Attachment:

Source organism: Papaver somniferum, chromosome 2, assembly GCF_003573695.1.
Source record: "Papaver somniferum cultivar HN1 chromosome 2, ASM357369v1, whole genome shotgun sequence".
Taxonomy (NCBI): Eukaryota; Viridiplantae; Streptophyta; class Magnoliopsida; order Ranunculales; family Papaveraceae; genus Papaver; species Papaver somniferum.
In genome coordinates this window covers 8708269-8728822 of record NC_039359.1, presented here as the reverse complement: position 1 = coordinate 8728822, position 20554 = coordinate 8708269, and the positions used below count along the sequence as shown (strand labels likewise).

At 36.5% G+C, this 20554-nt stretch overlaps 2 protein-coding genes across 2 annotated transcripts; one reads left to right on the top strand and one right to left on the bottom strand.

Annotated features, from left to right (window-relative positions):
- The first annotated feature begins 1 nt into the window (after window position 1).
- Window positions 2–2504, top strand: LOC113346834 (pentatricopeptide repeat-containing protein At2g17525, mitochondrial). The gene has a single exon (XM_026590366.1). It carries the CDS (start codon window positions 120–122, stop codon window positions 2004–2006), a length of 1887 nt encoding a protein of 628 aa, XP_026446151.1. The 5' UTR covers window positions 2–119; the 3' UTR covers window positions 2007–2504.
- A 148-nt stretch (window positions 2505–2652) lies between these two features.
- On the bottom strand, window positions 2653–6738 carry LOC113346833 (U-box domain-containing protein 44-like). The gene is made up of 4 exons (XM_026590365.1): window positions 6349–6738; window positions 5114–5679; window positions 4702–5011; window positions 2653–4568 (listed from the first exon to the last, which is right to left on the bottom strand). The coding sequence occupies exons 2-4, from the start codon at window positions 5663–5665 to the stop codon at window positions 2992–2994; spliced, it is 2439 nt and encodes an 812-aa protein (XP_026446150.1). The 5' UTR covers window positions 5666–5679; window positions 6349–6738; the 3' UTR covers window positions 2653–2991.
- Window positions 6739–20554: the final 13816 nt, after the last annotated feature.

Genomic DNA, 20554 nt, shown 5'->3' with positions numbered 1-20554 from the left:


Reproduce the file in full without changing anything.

Source organism: Papaver somniferum, chromosome 2, assembly GCF_003573695.1.
Source record: "Papaver somniferum cultivar HN1 chromosome 2, ASM357369v1, whole genome shotgun sequence".
Taxonomy (NCBI): Eukaryota; Viridiplantae; Streptophyta; class Magnoliopsida; order Ranunculales; family Papaveraceae; genus Papaver; species Papaver somniferum.
In genome coordinates this window covers 8708269-8728822 of record NC_039359.1, presented here as the reverse complement: position 1 = coordinate 8728822, position 20554 = coordinate 8708269, and the positions used below count along the sequence as shown (strand labels likewise).

At 36.5% G+C, this 20554-nt stretch overlaps 2 protein-coding genes across 2 annotated transcripts; one reads left to right on the top strand and one right to left on the bottom strand.

Annotated features, from left to right (window-relative positions):
- The first annotated feature begins 1 nt into the window (after window position 1).
- Window positions 2–2504, top strand: LOC113346834 (pentatricopeptide repeat-containing protein At2g17525, mitochondrial). The gene has a single exon (XM_026590366.1). It carries the CDS (start codon window positions 120–122, stop codon window positions 2004–2006), a length of 1887 nt encoding a protein of 628 aa, XP_026446151.1. The 5' UTR covers window positions 2–119; the 3' UTR covers window positions 2007–2504.
- A 148-nt stretch (window positions 2505–2652) lies between these two features.
- On the bottom strand, window positions 2653–6738 carry LOC113346833 (U-box domain-containing protein 44-like). The gene is made up of 4 exons (XM_026590365.1): window positions 6349–6738; window positions 5114–5679; window positions 4702–5011; window positions 2653–4568 (listed from the first exon to the last, which is right to left on the bottom strand). The coding sequence occupies exons 2-4, from the start codon at window positions 5663–5665 to the stop codon at window positions 2992–2994; spliced, it is 2439 nt and encodes an 812-aa protein (XP_026446150.1). The 5' UTR covers window positions 5666–5679; window positions 6349–6738; the 3' UTR covers window positions 2653–2991.
- Window positions 6739–20554: the final 13816 nt, after the last annotated feature.

Genomic DNA, 20554 nt, shown 5'->3' with positions numbered 1-20554 from the left: